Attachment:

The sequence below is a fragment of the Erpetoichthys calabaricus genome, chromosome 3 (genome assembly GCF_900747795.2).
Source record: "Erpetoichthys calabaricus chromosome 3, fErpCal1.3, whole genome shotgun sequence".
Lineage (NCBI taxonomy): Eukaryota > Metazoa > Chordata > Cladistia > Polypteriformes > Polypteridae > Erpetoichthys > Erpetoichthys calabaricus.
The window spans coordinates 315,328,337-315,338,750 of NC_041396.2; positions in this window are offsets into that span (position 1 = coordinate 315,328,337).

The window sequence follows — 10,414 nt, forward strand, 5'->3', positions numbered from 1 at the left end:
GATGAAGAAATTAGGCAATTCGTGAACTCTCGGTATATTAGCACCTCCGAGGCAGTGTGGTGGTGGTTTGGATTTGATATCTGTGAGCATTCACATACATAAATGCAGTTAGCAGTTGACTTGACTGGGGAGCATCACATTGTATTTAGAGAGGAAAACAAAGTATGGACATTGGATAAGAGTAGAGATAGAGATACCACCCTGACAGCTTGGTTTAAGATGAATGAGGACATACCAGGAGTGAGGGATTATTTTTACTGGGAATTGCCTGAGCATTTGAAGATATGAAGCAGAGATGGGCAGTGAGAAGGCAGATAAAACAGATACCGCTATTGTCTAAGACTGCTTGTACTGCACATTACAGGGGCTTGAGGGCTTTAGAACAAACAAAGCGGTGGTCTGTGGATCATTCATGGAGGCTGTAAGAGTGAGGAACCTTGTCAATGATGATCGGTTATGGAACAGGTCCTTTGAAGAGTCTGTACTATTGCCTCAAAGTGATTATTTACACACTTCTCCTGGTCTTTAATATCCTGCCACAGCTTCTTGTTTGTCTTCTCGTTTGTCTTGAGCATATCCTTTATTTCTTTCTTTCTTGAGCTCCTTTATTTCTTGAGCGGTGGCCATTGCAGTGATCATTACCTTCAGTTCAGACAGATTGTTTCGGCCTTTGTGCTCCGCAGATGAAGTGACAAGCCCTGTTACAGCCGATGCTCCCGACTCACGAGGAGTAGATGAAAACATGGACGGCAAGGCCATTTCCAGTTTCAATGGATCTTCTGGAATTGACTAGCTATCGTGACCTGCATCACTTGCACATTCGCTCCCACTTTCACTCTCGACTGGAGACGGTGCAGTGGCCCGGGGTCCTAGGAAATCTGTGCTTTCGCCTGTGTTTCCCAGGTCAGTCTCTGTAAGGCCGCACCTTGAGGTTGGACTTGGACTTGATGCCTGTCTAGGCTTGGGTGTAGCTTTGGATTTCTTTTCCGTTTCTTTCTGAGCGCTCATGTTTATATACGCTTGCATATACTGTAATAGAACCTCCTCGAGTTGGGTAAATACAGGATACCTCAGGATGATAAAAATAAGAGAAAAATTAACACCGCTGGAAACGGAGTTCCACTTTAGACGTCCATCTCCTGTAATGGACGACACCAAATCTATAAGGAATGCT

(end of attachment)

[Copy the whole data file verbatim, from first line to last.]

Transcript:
The sequence below is a fragment of the Erpetoichthys calabaricus genome, chromosome 3 (genome assembly GCF_900747795.2).
Source record: "Erpetoichthys calabaricus chromosome 3, fErpCal1.3, whole genome shotgun sequence".
Lineage (NCBI taxonomy): Eukaryota > Metazoa > Chordata > Cladistia > Polypteriformes > Polypteridae > Erpetoichthys > Erpetoichthys calabaricus.
The window spans coordinates 315,328,337-315,338,750 of NC_041396.2; positions in this window are offsets into that span (position 1 = coordinate 315,328,337).

The window sequence follows — 10,414 nt, forward strand, 5'->3', positions numbered from 1 at the left end:
GATGAAGAAATTAGGCAATTCGTGAACTCTCGGTATATTAGCACCTCCGAGGCAGTGTGGTGGTGGTTTGGATTTGATATCTGTGAGCATTCACATACATAAATGCAGTTAGCAGTTGACTTGACTGGGGAGCATCACATTGTATTTAGAGAGGAAAACAAAGTATGGACATTGGATAAGAGTAGAGATAGAGATACCACCCTGACAGCTTGGTTTAAGATGAATGAGGACATACCAGGAGTGAGGGATTATTTTTACTGGGAATTGCCTGAGCATTTGAAGATATGAAGCAGAGATGGGCAGTGAGAAGGCAGATAAAACAGATACCGCTATTGTCTAAGACTGCTTGTACTGCACATTACAGGGGCTTGAGGGCTTTAGAACAAACAAAGCGGTGGTCTGTGGATCATTCATGGAGGCTGTAAGAGTGAGGAACCTTGTCAATGATGATCGGTTATGGAACAGGTCCTTTGAAGAGTCTGTACTATTGCCTCAAAGTGATTATTTACACACTTCTCCTGGTCTTTAATATCCTGCCACAGCTTCTTGTTTGTCTTCTCGTTTGTCTTGAGCATATCCTTTATTTCTTTCTTTCTTGAGCTCCTTTATTTCTTGAGCGGTGGCCATTGCAGTGATCATTACCTTCAGTTCAGACAGATTGTTTCGGCCTTTGTGCTCCGCAGATGAAGTGACAAGCCCTGTTACAGCCGATGCTCCCGACTCACGAGGAGTAGATGAAAACATGGACGGCAAGGCCATTTCCAGTTTCAATGGATCTTCTGGAATTGACTAGCTATCGTGACCTGCATCACTTGCACATTCGCTCCCACTTTCACTCTCGACTGGAGACGGTGCAGTGGCCCGGGGTCCTAGGAAATCTGTGCTTTCGCCTGTGTTTCCCAGGTCAGTCTCTGTAAGGCCGCACCTTGAGGTTGGACTTGGACTTGATGCCTGTCTAGGCTTGGGTGTAGCTTTGGATTTCTTTTCCGTTTCTTTCTGAGCGCTCATGTTTATATACGCTTGCATATACTGTAATAGAACCTCCTCGAGTTGGGTAAATACAGGATACCTCAGGATGATAAAAATAAGAGAAAAATTAACACCGCTGGAAACGGAGTTCCACTTTAGACGTCCATCTCCTGTAATGGACGACACCAAATCTATAAGGAATGCT